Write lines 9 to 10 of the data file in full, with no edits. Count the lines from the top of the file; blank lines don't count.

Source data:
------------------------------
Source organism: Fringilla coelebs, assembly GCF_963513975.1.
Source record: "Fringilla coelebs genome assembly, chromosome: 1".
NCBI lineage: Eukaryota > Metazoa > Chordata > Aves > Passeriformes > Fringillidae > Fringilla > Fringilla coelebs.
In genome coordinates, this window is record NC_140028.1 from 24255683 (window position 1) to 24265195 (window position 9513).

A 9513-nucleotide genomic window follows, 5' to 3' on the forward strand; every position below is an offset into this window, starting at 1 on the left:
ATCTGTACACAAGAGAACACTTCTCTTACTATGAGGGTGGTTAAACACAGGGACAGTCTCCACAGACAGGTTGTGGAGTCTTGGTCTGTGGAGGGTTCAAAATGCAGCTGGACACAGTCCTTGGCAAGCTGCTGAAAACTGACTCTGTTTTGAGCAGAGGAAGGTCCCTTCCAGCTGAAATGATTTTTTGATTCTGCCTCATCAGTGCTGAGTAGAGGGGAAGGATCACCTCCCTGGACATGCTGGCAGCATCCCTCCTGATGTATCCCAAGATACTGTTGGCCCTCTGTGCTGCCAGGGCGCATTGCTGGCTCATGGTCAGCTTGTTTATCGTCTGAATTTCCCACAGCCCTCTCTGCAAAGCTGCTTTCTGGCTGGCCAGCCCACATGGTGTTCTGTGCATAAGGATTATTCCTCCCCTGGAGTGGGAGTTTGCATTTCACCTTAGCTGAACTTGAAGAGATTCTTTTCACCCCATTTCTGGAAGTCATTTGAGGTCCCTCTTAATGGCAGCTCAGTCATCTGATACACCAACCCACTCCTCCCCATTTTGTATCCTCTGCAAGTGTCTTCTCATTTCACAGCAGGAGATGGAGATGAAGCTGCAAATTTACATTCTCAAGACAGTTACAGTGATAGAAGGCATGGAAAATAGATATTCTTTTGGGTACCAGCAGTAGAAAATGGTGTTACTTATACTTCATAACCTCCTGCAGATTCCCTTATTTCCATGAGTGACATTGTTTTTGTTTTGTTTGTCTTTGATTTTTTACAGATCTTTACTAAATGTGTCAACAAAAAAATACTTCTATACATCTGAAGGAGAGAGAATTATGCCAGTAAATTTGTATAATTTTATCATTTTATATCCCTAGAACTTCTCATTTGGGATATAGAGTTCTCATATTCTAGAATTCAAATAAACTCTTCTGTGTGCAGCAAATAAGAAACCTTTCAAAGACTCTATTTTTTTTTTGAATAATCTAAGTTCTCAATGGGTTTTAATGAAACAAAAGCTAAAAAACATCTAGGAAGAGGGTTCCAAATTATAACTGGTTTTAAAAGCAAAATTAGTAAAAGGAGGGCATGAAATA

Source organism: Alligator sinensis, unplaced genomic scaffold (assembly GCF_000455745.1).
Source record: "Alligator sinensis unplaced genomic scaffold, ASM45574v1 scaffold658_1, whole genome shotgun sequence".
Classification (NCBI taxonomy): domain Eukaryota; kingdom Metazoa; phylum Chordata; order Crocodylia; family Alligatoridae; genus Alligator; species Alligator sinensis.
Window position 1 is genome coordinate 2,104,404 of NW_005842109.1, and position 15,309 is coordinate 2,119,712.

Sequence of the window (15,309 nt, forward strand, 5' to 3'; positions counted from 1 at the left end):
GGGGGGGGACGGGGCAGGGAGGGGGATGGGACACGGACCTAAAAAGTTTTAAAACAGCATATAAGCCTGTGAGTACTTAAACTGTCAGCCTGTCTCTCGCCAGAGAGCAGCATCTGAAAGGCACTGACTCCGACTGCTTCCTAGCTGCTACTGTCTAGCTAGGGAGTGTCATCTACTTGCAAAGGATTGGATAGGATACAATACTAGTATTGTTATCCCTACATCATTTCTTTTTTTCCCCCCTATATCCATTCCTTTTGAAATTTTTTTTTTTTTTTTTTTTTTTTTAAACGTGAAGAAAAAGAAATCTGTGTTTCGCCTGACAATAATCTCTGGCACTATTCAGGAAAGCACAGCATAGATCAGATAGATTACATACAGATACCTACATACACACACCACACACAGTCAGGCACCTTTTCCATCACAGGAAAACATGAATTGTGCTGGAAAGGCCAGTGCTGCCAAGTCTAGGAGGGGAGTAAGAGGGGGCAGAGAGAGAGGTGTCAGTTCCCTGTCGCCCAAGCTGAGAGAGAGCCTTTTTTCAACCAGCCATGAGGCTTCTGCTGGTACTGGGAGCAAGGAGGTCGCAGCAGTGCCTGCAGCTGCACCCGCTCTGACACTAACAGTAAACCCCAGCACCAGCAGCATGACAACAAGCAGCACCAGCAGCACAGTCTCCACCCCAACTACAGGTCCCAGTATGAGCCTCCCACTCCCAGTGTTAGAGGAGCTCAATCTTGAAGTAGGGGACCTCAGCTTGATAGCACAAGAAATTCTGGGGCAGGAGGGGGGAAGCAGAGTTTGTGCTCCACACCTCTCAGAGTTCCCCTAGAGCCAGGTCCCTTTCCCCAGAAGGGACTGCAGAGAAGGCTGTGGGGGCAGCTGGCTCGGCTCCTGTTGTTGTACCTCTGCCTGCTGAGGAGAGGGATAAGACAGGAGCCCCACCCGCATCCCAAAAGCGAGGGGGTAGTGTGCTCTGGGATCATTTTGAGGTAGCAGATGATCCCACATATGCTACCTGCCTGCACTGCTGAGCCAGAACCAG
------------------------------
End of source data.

Classification (NCBI taxonomy): domain Eukaryota; kingdom Metazoa; phylum Chordata; order Crocodylia; family Alligatoridae; genus Alligator; species Alligator sinensis.
Window position 1 is genome coordinate 2,104,404 of NW_005842109.1, and position 15,309 is coordinate 2,119,712.